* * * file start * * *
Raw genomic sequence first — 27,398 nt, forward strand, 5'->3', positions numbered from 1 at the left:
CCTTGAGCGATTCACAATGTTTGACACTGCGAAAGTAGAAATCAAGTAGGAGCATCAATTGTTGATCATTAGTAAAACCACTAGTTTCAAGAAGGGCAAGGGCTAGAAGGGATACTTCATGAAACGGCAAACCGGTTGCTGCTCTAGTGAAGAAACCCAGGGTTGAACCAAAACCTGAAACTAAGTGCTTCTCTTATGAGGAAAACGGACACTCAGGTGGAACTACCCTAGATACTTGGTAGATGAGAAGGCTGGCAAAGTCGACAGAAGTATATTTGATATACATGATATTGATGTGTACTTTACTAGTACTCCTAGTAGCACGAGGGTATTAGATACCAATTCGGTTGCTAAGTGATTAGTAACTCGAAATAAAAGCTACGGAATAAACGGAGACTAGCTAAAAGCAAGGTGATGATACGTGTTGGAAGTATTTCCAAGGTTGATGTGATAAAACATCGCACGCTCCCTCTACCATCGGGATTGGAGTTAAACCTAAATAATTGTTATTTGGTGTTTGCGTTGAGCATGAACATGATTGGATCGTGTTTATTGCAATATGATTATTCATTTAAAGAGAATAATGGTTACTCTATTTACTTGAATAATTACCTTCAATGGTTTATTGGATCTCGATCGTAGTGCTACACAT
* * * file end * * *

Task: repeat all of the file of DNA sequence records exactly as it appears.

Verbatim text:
Raw genomic sequence first — 27,398 nt, forward strand, 5'->3', positions numbered from 1 at the left:
CCTTGAGCGATTCACAATGTTTGACACTGCGAAAGTAGAAATCAAGTAGGAGCATCAATTGTTGATCATTAGTAAAACCACTAGTTTCAAGAAGGGCAAGGGCTAGAAGGGATACTTCATGAAACGGCAAACCGGTTGCTGCTCTAGTGAAGAAACCCAGGGTTGAACCAAAACCTGAAACTAAGTGCTTCTCTTATGAGGAAAACGGACACTCAGGTGGAACTACCCTAGATACTTGGTAGATGAGAAGGCTGGCAAAGTCGACAGAAGTATATTTGATATACATGATATTGATGTGTACTTTACTAGTACTCCTAGTAGCACGAGGGTATTAGATACCAATTCGGTTGCTAAGTGATTAGTAACTCGAAATAAAAGCTACGGAATAAACGGAGACTAGCTAAAAGCAAGGTGATGATACGTGTTGGAAGTATTTCCAAGGTTGATGTGATAAAACATCGCACGCTCCCTCTACCATCGGGATTGGAGTTAAACCTAAATAATTGTTATTTGGTGTTTGCGTTGAGCATGAACATGATTGGATCGTGTTTATTGCAATATGATTATTCATTTAAAGAGAATAATGGTTACTCTATTTACTTGAATAATTACCTTCAATGGTTTATTGGATCTCGATCGTAGTGCTACACAT